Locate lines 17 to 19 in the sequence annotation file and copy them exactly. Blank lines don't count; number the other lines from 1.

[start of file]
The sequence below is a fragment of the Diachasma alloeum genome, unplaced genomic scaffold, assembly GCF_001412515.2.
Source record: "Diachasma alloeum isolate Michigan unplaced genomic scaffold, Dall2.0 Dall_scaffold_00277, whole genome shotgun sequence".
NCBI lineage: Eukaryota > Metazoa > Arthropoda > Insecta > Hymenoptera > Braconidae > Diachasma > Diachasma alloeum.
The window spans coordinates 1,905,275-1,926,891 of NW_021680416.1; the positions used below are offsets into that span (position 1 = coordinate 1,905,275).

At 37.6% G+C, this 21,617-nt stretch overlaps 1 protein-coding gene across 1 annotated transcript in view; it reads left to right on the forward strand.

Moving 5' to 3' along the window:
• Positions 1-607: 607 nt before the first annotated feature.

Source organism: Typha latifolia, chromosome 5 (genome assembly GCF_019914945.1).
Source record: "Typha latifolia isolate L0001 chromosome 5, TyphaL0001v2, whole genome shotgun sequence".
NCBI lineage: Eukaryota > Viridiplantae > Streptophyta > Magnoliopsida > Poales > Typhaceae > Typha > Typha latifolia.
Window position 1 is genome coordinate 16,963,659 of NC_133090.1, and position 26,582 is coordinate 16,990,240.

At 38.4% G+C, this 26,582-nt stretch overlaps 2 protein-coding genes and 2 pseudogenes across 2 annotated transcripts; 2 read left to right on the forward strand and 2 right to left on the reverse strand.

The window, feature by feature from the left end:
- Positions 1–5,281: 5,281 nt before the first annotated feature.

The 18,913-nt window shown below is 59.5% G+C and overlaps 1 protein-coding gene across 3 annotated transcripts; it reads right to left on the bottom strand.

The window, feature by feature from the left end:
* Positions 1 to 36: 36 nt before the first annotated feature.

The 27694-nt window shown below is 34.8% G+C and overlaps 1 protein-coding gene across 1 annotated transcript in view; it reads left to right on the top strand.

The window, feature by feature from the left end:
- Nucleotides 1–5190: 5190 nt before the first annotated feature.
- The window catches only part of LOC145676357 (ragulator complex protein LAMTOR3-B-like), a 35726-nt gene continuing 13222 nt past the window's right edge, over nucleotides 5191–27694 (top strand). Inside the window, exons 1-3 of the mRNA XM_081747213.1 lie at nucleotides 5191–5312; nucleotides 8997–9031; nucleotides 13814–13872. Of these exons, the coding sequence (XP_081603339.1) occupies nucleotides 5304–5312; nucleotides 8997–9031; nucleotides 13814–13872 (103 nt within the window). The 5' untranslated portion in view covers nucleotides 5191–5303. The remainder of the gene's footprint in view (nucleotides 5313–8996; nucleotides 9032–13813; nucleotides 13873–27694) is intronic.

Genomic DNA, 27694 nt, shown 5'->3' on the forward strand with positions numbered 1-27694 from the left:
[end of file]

* Positions 1 to 36: 36 nt before the first annotated feature.

The 27694-nt window shown below is 34.8% G+C and overlaps 1 protein-coding gene across 1 annotated transcript in view; it reads left to right on the top strand.

The window, feature by feature from the left end: